In response to Moscow’s aggressive posture, Western politicians should adapt their actions to Russian perceptions, rather than seek compliance with their own ethical norms. Measures targeting individuals do not produce any effect, except giving a good feeling to the one who inflicts them. For a Russian observer, collective measures, even if they were of a lesser magnitude, would yield a much stronger effect. Travel restrictions could be imposed against specific categories of people rather than individuals. Trade sanctions should be re-evaluated. Restrictions should primarily deprive the Russian industry of technologies that can be used in the defence sector and from financing sources that will inevitably be used, through communicating vessels, in additional military capacity building.

Instead of trying to convert Russia to a liberal democracy, which is doomed to fail, efforts should focus on creating a pacific coexistence. The best variant of peace that we can hope for is based on a balance of power at a global, but also at a regional level. This can only be realised with tangible assets that Russia would recognise as an actual deterrence rather than some subliminal political message that only resonates in Western minds. It will be necessary to deploy and sustain a credible forward military presence in countries that share a common border with Russia or its allies. Such a force would not only constitute a credible deterrence, but would also reduce the exposure to subversive or hybrid actions that remain below an Article 5 threshold.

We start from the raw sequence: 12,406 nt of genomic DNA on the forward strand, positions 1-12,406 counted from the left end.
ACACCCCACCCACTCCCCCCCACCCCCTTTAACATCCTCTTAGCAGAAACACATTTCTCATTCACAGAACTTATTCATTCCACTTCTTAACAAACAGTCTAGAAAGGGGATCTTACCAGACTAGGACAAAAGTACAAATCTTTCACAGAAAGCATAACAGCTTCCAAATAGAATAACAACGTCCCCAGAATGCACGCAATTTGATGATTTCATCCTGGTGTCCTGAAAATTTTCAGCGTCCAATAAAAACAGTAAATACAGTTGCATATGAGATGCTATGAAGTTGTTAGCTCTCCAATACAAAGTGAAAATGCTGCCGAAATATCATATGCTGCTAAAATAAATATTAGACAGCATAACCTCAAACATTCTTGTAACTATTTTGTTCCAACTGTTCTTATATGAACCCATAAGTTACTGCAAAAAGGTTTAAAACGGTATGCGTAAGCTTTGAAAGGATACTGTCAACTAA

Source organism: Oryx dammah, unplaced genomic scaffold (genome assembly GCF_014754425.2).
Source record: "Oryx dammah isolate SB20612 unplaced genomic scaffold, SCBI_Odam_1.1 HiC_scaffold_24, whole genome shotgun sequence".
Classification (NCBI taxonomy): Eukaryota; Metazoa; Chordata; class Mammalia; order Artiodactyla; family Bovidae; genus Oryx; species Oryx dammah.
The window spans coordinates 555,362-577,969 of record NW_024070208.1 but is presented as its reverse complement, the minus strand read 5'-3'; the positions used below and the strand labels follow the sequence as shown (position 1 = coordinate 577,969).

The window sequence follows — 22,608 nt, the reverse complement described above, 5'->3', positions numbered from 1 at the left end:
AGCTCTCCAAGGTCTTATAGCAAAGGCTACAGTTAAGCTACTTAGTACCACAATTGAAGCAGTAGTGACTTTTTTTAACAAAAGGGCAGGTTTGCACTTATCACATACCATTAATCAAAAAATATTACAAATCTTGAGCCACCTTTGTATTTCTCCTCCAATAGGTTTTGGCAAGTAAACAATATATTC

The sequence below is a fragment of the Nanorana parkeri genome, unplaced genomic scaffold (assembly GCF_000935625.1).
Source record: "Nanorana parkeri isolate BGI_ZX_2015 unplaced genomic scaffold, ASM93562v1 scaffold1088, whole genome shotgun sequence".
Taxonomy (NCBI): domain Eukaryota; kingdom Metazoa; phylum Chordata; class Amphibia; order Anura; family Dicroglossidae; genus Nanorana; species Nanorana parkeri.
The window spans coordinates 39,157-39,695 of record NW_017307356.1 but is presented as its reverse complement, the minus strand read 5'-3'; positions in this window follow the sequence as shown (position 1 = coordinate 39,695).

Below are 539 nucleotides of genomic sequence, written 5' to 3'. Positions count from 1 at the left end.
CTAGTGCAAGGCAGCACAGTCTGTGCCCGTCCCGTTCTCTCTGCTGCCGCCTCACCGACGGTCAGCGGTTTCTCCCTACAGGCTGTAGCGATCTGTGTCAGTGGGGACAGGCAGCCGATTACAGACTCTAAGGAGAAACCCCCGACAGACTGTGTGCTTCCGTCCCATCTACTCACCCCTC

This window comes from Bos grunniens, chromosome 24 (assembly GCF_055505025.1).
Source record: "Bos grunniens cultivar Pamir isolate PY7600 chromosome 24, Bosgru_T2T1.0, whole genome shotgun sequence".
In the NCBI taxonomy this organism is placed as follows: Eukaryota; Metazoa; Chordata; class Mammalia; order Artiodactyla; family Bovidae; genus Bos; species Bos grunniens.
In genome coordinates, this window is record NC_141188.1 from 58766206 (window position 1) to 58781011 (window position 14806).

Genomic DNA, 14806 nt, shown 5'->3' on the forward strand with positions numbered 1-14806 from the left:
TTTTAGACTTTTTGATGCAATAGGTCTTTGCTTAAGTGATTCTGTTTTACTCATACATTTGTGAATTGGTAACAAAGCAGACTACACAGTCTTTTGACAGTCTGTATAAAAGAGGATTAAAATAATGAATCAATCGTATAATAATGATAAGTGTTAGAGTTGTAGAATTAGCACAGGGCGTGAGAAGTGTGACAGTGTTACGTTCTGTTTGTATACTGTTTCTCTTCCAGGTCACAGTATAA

Western democracies can only sustain their liberal socio-economic model if they restore, in the short term, a credible military capacity to defend themselves against realist threats that develop at their borders. Defence is not just a component of the liberal system; it constitutes its ultimate protection. Investments in military capacities should, therefore, be withdrawn from calculations of budgets and considered separately when establishing economic indicators. In the end, if a system is unable to defend itself and to ensure its survival, its economic indicators will no longer make any sense anyway.

Accepting a new status quo based on a Hobbesian rather than Kantian peace
would at least bring back some badly needed stability. The new status quo would be different from what we have witnessed during the Cold War, but some aspects would be similar. Economic interaction would be limited and subject to security imperatives. NATO would need to place collective defence back at the top of its priority list. It would also need to uphold its credibility by admitting new members and be robust enough to do so, even if it is unacceptable from Moscow’s perspective.



This article was first published in December 2016 on Het Belgisch Militair Tijdschrift – Edition 13


Lieutenant Commander (R) Kurt Engelen is a lecturer in international politics at the Riga Graduate School of Law and a researcher in Russian politics at the Center for Security and Strategic Studies of the Latvian National Defence Academy. Assigned as a staff officer to the Belgian Military Representation to NATO, he represents Defence in the Military Committee’s working groups on cooperative security, training and exercises, air and missile defence and operations in the Balkans.